03-04:Dr. Lloyd Davies was provided resources and time to work on "Romantic Hebraism: A Covenantal Reading of English Romanticism."

02-03: Dr. Deborah Logan was provided resources and time to pursue research and creative activity. More information forthcoming.

survant01-02:Dr. Joe Survant (left) was aided in trying to finish two books at the time, The Presence of Snow in the Tropics, published in Singapore by Landmark Books in 2002, and Rafting Rise, published by the University Press of Florida in 2002.

00-01:Dr. Deborah Logan was provided resources and time to pursue research and creative activity. More information forthcoming.

crouther99-00:Dr. Lou-Ann Crouther (right) was provided time and an assistant to continue research about Dorothy Lee Dickens, a little-known American writer. The information gathered led to correspondence with Dickens's family, and a visit with them in the summer of 2001.  The results of that visit were an article and several presentations at national conferences.

98-99:Dr. Elizabeth Oakes was able to research and write a paper on Shakespeare.

96-97: Dr. Joe Millichap began work on a research project involving his long-time interests in railroads and in southern literature. The project eventuated in his sixth book, Dixie Limited: Railroads, Culture, and the Southern Renaissance published by the University of Kentucky Press in 2002.

95-96: Dr. Lesa Dill was provided resources and time to pursue research and creative activity. More information forthcoming.

94-95:Dr. Joe Survant completed a book he  was working on, Anne & Alpheus. 1842-1882.   It later won the Arkansas Poetry Award and was published by the University of Arkansas Press in 1996.

93-94: Dr. Frank Steele completed Quiet Music, which is a poetry anthology on several years' worth of the poetry journal Plainsong, and The Valley Beneath Words, which is a teaching anthology, complete with apparatus.

Traditions Professorship

22-23: Dr. Gillian Knoll awarded for her Shakespeare Uncovered class documentary project.

18-19: Dr. Lloyd Davies was able to devote research to focus on classic canonical texts from the Romantic period to demonstrate why and how they constitute part of the traditional canon.

17-18: Dr. Niko Endres incorporated more world literature into English 385. 

16-17:Dr. Gillian Knoll developed a final project for her class, in which student groups created an episode webpage based on the performance history of a Shakespeare play. The project was to contextualize Shakespeare by studying a mix of scholarly and artistic perspectives, getting a better idea of the overarching narrative of his works, and looking at the performance conditions and histories of the plays. The episodes were created for the PBS documentary series  Shakespeare Uncovered .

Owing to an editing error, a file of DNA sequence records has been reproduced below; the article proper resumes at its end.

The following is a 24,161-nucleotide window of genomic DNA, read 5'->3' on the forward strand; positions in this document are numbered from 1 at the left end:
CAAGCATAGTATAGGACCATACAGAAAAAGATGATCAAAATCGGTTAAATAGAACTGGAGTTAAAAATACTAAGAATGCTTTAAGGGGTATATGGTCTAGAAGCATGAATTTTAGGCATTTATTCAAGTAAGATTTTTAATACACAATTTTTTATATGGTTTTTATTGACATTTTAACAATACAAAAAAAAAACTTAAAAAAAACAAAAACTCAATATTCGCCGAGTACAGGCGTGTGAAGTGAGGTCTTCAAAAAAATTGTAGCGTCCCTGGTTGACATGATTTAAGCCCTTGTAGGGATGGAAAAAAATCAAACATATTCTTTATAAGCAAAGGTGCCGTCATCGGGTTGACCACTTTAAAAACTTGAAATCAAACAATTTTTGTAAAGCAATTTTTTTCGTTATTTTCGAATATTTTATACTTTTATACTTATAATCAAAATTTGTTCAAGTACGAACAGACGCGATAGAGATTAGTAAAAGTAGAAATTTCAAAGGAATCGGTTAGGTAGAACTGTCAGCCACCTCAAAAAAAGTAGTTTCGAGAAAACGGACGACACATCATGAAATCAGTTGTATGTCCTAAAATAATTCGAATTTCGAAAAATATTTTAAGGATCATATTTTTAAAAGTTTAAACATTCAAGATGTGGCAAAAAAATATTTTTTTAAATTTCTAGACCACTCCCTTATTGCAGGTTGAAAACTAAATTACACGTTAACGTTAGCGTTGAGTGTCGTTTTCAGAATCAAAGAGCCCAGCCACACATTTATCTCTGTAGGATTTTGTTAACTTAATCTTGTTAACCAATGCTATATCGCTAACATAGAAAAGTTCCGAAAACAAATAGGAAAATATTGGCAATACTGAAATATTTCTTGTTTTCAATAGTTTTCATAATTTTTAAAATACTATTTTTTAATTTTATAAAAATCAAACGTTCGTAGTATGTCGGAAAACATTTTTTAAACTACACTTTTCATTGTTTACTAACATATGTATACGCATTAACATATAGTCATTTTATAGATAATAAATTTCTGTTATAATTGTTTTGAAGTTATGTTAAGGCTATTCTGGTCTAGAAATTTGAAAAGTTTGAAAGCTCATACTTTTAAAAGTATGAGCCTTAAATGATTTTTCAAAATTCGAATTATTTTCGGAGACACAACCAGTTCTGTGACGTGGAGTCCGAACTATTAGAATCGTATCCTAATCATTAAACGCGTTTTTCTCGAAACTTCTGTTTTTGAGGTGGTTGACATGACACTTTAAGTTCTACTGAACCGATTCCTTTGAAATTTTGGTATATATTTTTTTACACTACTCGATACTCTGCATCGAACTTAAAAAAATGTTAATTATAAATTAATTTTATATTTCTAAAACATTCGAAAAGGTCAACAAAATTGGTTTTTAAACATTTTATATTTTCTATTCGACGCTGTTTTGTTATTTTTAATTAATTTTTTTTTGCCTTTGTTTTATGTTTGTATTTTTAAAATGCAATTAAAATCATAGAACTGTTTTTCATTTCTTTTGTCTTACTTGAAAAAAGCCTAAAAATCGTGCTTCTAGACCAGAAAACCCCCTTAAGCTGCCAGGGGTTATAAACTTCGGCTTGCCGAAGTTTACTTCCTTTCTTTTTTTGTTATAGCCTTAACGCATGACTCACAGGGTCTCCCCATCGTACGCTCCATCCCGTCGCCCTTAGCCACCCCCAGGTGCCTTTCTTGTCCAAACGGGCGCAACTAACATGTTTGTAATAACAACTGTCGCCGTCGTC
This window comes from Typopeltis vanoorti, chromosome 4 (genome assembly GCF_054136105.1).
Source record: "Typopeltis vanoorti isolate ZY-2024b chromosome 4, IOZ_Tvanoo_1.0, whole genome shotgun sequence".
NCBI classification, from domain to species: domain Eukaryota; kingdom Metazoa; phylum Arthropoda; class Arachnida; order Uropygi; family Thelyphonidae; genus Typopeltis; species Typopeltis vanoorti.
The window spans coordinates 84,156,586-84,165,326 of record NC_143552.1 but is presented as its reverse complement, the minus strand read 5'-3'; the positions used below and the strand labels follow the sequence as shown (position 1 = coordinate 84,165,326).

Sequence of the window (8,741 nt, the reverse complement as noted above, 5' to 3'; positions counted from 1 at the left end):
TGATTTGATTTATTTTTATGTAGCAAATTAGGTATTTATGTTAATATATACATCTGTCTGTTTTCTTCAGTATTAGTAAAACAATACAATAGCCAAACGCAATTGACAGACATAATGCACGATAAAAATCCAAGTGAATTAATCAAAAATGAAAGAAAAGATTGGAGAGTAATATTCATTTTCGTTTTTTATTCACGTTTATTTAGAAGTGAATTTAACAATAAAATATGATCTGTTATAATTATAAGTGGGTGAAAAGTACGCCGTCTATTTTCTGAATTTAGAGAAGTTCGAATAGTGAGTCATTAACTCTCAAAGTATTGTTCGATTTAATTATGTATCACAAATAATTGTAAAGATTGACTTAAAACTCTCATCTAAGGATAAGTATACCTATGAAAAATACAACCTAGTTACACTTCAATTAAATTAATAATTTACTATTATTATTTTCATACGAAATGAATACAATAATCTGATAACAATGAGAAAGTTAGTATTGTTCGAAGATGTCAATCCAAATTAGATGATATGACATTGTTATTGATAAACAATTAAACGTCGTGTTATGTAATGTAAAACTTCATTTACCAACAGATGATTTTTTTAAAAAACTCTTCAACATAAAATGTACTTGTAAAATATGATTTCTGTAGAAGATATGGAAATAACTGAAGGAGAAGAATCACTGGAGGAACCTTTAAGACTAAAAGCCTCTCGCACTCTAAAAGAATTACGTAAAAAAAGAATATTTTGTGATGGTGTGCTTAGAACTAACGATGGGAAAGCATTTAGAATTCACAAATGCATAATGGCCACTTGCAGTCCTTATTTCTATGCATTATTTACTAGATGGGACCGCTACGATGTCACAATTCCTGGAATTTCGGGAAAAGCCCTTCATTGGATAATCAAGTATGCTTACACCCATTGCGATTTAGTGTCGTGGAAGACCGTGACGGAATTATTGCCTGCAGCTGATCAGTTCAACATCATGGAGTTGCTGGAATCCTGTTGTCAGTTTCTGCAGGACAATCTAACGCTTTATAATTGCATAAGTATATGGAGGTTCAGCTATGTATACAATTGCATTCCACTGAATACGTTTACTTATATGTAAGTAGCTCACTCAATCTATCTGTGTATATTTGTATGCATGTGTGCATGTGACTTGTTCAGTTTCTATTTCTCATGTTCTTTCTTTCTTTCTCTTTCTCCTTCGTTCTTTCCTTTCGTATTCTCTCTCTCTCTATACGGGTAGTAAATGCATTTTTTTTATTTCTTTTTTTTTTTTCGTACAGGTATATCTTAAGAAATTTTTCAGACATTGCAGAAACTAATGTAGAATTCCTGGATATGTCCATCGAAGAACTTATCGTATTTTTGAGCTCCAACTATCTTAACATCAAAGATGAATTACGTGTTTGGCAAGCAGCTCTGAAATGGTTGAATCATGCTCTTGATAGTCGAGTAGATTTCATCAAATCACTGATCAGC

15-16:Dr. Lloyd Davieswas provided resources and  time to work on “The Bible and the Literary Canon.”endres

14-15:Dr. Niko Endres (right) developed a new course, Classical Literature, which is being added to the English curriculum.

13-14:Dr. Sandra Hughes  was able to do research on an article linking Poe's "The Pit and the Pendulum" and the contemporary film Saw, and to develop a class on Adapting Poe--that is, talking about how Poe's works have been adapted and interpreted by novelists, poets, musicians, film makers, painters, and graphic artists.

12-13:Dr. Alison Langdon continued research on the relegation of the female hero to the background of many canonical texts. One text that offers students fertile ground to explore these issues is the 9th-century poem Genesis B, a 615-line interpolation within the much longer Genesis A. Her research led to the publication of “Teaching Genesis B in the British Literature Survey” in The Old English Newsletter 45.3.

11-12:Dr. Lloyd Davieswas provided resources and  time to work on “The Holocaust and its Impact on the Traditional Teaching of Literature.”

10-11:Dr. Niko Endres worked on the classical background to American literature, which he incorporated into a Mythology class.

09-10:Dr. Wes Berry planned a course on American writers who went to France. He proposed this as a potential study abroad course. While he never taught the class abroad, he turned this study into his first graduate class, which focused on "Regionalism & Cosmopolitanism" in modern American literature.langdon

08-09:Dr. Alison Langdon (left) researched Maria Edgeworth's The Modern Griselda which both responds to and radically re-envisions Chaucer’s “Clerk’s Tale” within the context of marriage in Edgeworth’s own contemporary society. Her research produced two conference presentations, one at the International Congress on Medieval Studies, and another at the Medieval Association of the Midwest Conference. The latter presentation was revised into an article published in The Year’s Work in Medievalism 27 (2012).

07-08:Dr. Dale Rigby conducted a project on Michel de Montaigne, whereupon he was allowed the essayistic space to begin what would become a long pedagogical essay in part interrogating his opus, “Of the Education of Children,” called “Of Idle Types,” which would be later published in the 25th annual edition of Writing on the Edge.

hughes06-07:Dr. Sandra Hughes (right) was provided time and resources to work on two articles that would enhance her teaching of Hawthorne in survey, upper level, and graduate classes.

05-06:Dr. Jim Flynn wrote a critical review of the biographies of Geoffrey Chaucer as a supplement for his courses and to share with others.

04-05:Dr. Niko Endres developed a course in the classical tradition in literature, which he taught as part of the Humanities semester.

03-04:Dr. Karen Schneider would have been provided resources and time to edit an anthology of modern British short stories suitable primarily for use as a textbook but for pleasure reading as well. The project grew out of her frustration with the lack of such an anthology that might be used in a class on Modern British Fiction or a class on the Modern Short Story. Dr. Schneider's award was deferred due to her becoming Department Head the same year.

02-03:Dr. Katherine Greenwas provided resources and time to pursue research and creative activity. More information forthcoming.

01-02:Dr. Elizabeth Oakeswas provided resources and time to pursue research and creative activity on Shakespeare.

00-01:Dr. Lloyd Davies was provided resources and  time to work on “Literature and Covenant: Reflections on the Canon."






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 Last Modified 5/9/22